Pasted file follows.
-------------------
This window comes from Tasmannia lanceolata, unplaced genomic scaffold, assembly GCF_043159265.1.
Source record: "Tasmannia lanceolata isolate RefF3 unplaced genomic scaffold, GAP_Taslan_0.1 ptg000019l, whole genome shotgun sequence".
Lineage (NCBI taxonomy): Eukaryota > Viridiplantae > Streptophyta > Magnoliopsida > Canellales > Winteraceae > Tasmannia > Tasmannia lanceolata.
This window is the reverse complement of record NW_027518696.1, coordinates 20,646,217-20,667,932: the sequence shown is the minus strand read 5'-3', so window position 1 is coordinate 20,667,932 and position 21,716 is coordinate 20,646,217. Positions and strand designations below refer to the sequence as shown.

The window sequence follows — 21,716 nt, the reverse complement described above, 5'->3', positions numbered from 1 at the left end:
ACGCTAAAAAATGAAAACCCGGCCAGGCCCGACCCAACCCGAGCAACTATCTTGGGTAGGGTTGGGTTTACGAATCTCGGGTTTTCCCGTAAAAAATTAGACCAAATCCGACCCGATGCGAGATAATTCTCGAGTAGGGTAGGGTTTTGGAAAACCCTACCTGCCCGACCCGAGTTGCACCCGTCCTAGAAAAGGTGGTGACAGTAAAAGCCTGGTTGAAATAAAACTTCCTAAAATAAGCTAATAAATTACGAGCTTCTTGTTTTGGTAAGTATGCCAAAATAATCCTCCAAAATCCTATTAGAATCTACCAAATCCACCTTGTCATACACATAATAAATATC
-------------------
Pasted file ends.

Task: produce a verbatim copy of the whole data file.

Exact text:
This window comes from Tasmannia lanceolata, unplaced genomic scaffold, assembly GCF_043159265.1.
Source record: "Tasmannia lanceolata isolate RefF3 unplaced genomic scaffold, GAP_Taslan_0.1 ptg000019l, whole genome shotgun sequence".
Lineage (NCBI taxonomy): Eukaryota > Viridiplantae > Streptophyta > Magnoliopsida > Canellales > Winteraceae > Tasmannia > Tasmannia lanceolata.
This window is the reverse complement of record NW_027518696.1, coordinates 20,646,217-20,667,932: the sequence shown is the minus strand read 5'-3', so window position 1 is coordinate 20,667,932 and position 21,716 is coordinate 20,646,217. Positions and strand designations below refer to the sequence as shown.

The window sequence follows — 21,716 nt, the reverse complement described above, 5'->3', positions numbered from 1 at the left end:
ACGCTAAAAAATGAAAACCCGGCCAGGCCCGACCCAACCCGAGCAACTATCTTGGGTAGGGTTGGGTTTACGAATCTCGGGTTTTCCCGTAAAAAATTAGACCAAATCCGACCCGATGCGAGATAATTCTCGAGTAGGGTAGGGTTTTGGAAAACCCTACCTGCCCGACCCGAGTTGCACCCGTCCTAGAAAAGGTGGTGACAGTAAAAGCCTGGTTGAAATAAAACTTCCTAAAATAAGCTAATAAATTACGAGCTTCTTGTTTTGGTAAGTATGCCAAAATAATCCTCCAAAATCCTATTAGAATCTACCAAATCCACCTTGTCATACACATAATAAATATC